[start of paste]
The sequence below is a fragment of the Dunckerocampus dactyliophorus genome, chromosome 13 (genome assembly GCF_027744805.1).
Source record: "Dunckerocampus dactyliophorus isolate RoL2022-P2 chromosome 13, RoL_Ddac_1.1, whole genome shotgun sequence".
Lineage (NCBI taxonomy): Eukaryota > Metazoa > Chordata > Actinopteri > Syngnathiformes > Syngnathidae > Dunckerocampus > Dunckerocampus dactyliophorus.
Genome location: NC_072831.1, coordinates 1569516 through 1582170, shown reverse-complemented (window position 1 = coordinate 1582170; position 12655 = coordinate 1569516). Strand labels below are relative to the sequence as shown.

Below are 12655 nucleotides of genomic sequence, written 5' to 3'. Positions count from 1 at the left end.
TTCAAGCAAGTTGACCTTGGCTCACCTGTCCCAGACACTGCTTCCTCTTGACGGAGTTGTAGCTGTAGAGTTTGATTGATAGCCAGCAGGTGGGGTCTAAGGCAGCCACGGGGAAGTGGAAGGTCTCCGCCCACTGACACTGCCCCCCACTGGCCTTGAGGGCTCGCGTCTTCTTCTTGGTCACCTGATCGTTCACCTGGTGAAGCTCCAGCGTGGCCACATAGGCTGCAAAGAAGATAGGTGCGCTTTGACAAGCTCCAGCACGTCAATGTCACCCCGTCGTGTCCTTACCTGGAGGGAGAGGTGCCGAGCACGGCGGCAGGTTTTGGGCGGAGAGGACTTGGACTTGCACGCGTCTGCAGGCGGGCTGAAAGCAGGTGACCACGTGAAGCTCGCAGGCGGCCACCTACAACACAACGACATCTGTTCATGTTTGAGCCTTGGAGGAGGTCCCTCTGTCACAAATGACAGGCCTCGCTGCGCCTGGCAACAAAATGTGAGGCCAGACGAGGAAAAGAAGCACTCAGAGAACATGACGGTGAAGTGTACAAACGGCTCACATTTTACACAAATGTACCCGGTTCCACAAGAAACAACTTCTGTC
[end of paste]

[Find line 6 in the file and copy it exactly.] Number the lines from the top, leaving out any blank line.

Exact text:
TTCAAGCAAGTTGACCTTGGCTCACCTGTCCCAGACACTGCTTCCTCTTGACGGAGTTGTAGCTGTAGAGTTTGATTGATAGCCAGCAGGTGGGGTCTAAGGCAGCCACGGGGAAGTGGAAGGTCTCCGCCCACTGACACTGCCCCCCACTGGCCTTGAGGGCTCGCGTCTTCTTCTTGGTCACCTGATCGTTCACCTGGTGAAGCTCCAGCGTGGCCACATAGGCTGCAAAGAAGATAGGTGCGCTTTGACAAGCTCCAGCACGTCAATGTCACCCCGTCGTGTCCTTACCTGGAGGGAGAGGTGCCGAGCACGGCGGCAGGTTTTGGGCGGAGAGGACTTGGACTTGCACGCGTCTGCAGGCGGGCTGAAAGCAGGTGACCACGTGAAGCTCGCAGGCGGCCACCTACAACACAACGACATCTGTTCATGTTTGAGCCTTGGAGGAGGTCCCTCTGTCACAAATGACAGGCCTCGCTGCGCCTGGCAACAAAATGTGAGGCCAGACGAGGAAAAGAAGCACTCAGAGAACATGACGGTGAAGTGTACAAACGGCTCACATTTTACACAAATGTACCCGGTTCCACAAGAAACAACTTCTGTC